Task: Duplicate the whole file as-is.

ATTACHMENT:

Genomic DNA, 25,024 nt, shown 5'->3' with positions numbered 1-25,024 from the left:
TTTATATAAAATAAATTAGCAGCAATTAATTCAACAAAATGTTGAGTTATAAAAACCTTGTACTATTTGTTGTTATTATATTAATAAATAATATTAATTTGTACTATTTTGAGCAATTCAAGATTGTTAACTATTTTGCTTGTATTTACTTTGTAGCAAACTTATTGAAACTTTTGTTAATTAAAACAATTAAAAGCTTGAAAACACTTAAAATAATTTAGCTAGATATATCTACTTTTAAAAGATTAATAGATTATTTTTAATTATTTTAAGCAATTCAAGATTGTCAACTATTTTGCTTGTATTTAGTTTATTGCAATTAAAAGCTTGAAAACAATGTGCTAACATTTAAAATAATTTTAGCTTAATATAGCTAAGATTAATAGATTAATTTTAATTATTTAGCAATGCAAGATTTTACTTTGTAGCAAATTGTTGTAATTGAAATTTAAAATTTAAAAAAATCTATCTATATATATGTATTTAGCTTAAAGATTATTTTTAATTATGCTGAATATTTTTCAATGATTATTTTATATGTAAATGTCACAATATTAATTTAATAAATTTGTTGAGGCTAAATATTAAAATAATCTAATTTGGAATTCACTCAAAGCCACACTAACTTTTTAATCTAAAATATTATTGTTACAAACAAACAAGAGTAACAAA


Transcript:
Genomic DNA, 25,024 nt, shown 5'->3' with positions numbered 1-25,024 from the left:
TTTATATAAAATAAATTAGCAGCAATTAATTCAACAAAATGTTGAGTTATAAAAACCTTGTACTATTTGTTGTTATTATATTAATAAATAATATTAATTTGTACTATTTTGAGCAATTCAAGATTGTTAACTATTTTGCTTGTATTTACTTTGTAGCAAACTTATTGAAACTTTTGTTAATTAAAACAATTAAAAGCTTGAAAACACTTAAAATAATTTAGCTAGATATATCTACTTTTAAAAGATTAATAGATTATTTTTAATTATTTTAAGCAATTCAAGATTGTCAACTATTTTGCTTGTATTTAGTTTATTGCAATTAAAAGCTTGAAAACAATGTGCTAACATTTAAAATAATTTTAGCTTAATATAGCTAAGATTAATAGATTAATTTTAATTATTTAGCAATGCAAGATTTTACTTTGTAGCAAATTGTTGTAATTGAAATTTAAAATTTAAAAAAATCTATCTATATATATGTATTTAGCTTAAAGATTATTTTTAATTATGCTGAATATTTTTCAATGATTATTTTATATGTAAATGTCACAATATTAATTTAATAAATTTGTTGAGGCTAAATATTAAAATAATCTAATTTGGAATTCACTCAAAGCCACACTAACTTTTTAATCTAAAATATTATTGTTACAAACAAACAAGAGTAACAAA